Tight junction physiology and pathophysiology

 

We, and others, have begun to define disease-associated changes in tight junction composition and structure at a molecular level. These studies have made it clear that at least two separate routes of solute flux across the tight junction barrier function can be modulated in response to physiological or pathophysiological stimuli.

 

Our previous work identified myosin light chain kinase as an essential mediator of physiological increases in tight junction permeability following activation of Na+-glucose cotransport (Turner, 1997. Am J Physiol – Cell Physiol), and we went on to show that myosin light chain kinase is also a critical mediator in barrier loss induced by tumor necrosis factor (TNF), both in vitro (Zolotarevsky et al. 2002. Gastroenterology) and in vivo (Clayburgh et al. 2005. J Clin Invest). Further, we demonstrated that myosin light chain kinase transcription is upregulated in response to TNF by a process that requires AP-1, but not NFkB, signaling (Wang et al. 2005. Am J Pathol; Graham et al. 2006. J Biol Chem) and that the magnitude of increased myosin light chain kinase expression correlates with disease severity in biopsies from inflammatory bowel disease patients (Blair et al. 2006. Lab Invest).

 

A series of studies comparing intestinal epithelial barrier loss by distinct cytokines led to the surprising observation that, while transepithelial electrical resistance (a commonly-used measure of barrier function) could be reduced similarly by either TNF or interleukin-13 (IL-13), only TNF increased paracellular flux of larger probes, i.e. 4 kD dextran (Weber et al. 2010. J Biol Chem). In contrast, IL-13, but not TNF, specifically increased paracellular flux of cations without affecting paracellular anion flux. This and work from other groups led to development of the pore and leak model of tight junction conductance, where the pore pathway represents a size- and charge-selective, high capacity route while the leak pathway is a relatively non-selective, low capacity route across the tight junction (Turner. 2009. Nat Rev Immunol). Remarkably, IL-13 and TNF selectively and differentially activate pore and leak pathways, respectively.

 

Transcriptional upregulation of claudin-2 is responsible for the IL-13-induced increases in paracellular cation conductance. Consistent with this, studies by other groups have made it clear that claudin-2 forms a paracellular Na+ and water channel. The consensus view was that, once formed, these channels are open and that regulation was accomplished by altering protein expression. We recently developed a novel transepithelial patch clamp technique that allowed single channel analyses of claudin-2-dependent conductance (Weber et al. 2016. eLife). Remarkably, the data show that claudin-2 channels open and close dynamically. Kinetic analysis showed that the open state alternated rapidly with an unstable closed state, indicating that the channel can rapidly flicker between open and closed conformations.  A second, stable closed state was also identified. The structural features that distinguish open and unstable closed states are not understood, but we hypothesize that the stable closed state may reflect channel disassembly. These observations indicate that paracellular, trans-tight junction channels open and close in a manner similar to traditional transmembrane ion channels. This raises hope that it may be possible to develop pharmacological modifiers of trans-tight junction channel behavior as has been done with transmembrane ion channels for treatment of cardiac disease, hypertension, and neurological disorders.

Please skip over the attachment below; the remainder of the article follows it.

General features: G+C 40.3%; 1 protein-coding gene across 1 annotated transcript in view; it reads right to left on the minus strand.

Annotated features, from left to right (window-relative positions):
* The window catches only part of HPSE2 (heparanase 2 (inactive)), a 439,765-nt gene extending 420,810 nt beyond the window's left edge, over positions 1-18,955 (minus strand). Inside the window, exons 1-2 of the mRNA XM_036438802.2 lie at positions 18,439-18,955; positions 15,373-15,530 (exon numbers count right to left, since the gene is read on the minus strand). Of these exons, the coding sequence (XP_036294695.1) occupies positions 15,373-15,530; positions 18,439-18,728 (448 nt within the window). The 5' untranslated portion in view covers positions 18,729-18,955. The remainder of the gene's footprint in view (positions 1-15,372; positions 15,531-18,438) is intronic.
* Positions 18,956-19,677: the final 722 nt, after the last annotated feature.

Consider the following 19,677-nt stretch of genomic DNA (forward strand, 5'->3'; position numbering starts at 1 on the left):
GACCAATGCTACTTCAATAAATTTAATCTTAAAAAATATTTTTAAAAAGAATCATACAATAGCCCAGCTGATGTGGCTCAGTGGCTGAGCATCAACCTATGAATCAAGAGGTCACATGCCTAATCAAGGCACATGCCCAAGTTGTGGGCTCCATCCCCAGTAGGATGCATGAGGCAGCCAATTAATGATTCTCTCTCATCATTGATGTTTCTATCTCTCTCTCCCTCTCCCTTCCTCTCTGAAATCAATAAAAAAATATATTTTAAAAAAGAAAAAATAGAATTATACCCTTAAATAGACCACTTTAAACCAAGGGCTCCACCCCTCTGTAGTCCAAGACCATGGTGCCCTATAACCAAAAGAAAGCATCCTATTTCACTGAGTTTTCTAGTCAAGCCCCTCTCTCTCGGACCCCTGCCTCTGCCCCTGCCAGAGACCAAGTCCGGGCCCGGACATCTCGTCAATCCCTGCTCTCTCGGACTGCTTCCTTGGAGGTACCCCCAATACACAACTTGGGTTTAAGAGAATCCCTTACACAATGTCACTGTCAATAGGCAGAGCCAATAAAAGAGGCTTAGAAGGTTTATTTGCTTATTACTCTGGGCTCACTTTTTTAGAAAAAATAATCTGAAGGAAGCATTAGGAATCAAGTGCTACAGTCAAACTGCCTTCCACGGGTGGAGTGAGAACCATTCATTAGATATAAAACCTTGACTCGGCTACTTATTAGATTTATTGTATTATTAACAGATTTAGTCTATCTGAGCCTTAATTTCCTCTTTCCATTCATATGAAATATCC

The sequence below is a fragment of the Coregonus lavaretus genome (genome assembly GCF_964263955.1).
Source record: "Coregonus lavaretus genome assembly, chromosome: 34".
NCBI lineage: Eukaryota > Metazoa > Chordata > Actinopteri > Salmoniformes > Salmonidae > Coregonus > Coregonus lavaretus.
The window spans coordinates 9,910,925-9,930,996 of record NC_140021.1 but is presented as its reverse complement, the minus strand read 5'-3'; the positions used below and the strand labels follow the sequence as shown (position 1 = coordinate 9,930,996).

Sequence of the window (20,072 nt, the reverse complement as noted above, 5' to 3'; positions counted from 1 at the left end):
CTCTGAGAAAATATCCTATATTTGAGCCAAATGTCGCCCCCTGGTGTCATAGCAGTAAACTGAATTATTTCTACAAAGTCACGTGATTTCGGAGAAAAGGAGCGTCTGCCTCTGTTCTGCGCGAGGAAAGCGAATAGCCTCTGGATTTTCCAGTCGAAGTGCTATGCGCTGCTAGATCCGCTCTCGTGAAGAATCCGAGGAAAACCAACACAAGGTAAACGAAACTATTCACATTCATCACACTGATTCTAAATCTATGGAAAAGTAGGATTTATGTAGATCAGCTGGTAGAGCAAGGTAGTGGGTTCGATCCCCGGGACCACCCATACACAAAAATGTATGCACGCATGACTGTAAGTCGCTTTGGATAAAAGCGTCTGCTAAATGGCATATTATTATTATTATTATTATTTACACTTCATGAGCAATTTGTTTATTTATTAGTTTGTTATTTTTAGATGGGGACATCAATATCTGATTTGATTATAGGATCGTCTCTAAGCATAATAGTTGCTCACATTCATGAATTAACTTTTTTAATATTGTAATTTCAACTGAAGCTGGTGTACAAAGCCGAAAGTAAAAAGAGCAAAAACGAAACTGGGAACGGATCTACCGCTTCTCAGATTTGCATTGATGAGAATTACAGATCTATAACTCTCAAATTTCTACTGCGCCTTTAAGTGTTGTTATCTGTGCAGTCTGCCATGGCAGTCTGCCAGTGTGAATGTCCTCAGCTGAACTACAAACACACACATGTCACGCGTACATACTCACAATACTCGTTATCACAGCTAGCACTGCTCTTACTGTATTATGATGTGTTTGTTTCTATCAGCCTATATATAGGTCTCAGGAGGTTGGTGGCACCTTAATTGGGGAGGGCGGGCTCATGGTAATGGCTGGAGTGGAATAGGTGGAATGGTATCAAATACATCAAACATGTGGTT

Kinetics of Na-glucose cotransport-dependent TER regulation. A: TER decreases rapidly following activation of Na-glucose cotransport. SGLT1-transfected Caco-2 monolayers were incubated for 15 h in culture medium with 0.5 mM phloridzin. They were then transferred to HBSS with either 25 mM glucose (open squares) or 5 mM glucose, 20 mM mannitol, and 2 mM phloridzin (filled circles). From  Turner, 1997. Am J Physiol – Cell Physiol.

 

Caco-2 monolayers were treated with IFN-gamma and TNF for 72 hours. Relative to control monolayers, IFN- and TNF- treatment induced a 22%  decrease in TER. Apical ddition of the specific MLCK inhibitor PIK caused TER of IFN-gamma and TNF–treated monolayers to increase to 97% of control monolayers not treated with IFN-gamma and TNF. In parallel, monolayers were loaded with 32P and  MLC phosphorylation analyzed using SDS-PAGE and autoradiography. Treatment with IFN-gamma and TNF caused a 172% increase in MLC phosphorylation. On treatment with PIK, MLC phosphorylation was decreased by 25%. From Zolotarevsky et al., 2002. Gastroenterology.  

 

Claudin-2 expression increases with the frequency of local tight junction channel openings in MDCKI monolayers. (A) Tight junctions are distinct from plasma membrane ion channels and differ from gap junctions in their ability to define conductance between two extracellular compartments. (B) Trans-tight junction patch clamp placement. Yellow arrowheads show intercellular junction (Bar = 10 um). (C) Conductance events detected at -100 mV when claudin-2 was expressed (+Cldn-2). (D) In the absence of claudin-2 expression, the frequency of similar sized conductance events was dramatically reduced. From Weber et al., 2016. eLife.

Jerrold R. Turner, MD, PhD
Professor of Pathology and Medicine

Brigham and
Women's
Hospital

Harvard
Medical
School

NRB 730
77 Avenue Louis Pasteur
Boston, MA 02115